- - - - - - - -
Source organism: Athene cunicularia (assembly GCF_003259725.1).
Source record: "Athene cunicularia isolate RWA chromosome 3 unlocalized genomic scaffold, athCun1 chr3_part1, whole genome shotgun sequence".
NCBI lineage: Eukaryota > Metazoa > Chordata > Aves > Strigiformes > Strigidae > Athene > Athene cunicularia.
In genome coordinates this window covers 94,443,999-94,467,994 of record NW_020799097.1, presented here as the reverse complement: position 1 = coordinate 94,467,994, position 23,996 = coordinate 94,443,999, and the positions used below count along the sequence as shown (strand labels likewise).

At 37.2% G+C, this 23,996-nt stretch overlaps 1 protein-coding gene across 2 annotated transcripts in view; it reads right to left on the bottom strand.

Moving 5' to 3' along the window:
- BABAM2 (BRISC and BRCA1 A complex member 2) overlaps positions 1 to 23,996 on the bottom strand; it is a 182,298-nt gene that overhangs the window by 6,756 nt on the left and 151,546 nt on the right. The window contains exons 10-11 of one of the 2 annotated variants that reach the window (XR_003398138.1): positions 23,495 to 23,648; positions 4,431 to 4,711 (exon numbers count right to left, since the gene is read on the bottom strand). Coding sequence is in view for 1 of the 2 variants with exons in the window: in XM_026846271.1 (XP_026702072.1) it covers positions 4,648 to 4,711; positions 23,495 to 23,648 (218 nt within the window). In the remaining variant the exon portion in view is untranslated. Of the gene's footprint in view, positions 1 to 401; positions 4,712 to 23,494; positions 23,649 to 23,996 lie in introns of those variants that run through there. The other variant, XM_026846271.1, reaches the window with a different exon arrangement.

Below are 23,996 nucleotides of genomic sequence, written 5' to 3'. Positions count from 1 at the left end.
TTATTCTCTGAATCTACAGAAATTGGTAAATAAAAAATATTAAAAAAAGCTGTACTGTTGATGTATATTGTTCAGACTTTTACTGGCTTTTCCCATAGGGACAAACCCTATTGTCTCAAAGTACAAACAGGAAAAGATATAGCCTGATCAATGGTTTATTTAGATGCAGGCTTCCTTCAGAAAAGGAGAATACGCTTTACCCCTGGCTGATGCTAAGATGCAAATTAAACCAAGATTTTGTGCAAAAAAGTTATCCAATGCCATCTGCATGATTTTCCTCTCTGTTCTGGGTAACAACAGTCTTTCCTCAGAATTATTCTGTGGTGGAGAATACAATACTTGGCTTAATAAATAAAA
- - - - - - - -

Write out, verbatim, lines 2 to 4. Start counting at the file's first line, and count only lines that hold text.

Source record: "Athene cunicularia isolate RWA chromosome 3 unlocalized genomic scaffold, athCun1 chr3_part1, whole genome shotgun sequence".
NCBI lineage: Eukaryota > Metazoa > Chordata > Aves > Strigiformes > Strigidae > Athene > Athene cunicularia.
In genome coordinates this window covers 94,443,999-94,467,994 of record NW_020799097.1, presented here as the reverse complement: position 1 = coordinate 94,467,994, position 23,996 = coordinate 94,443,999, and the positions used below count along the sequence as shown (strand labels likewise).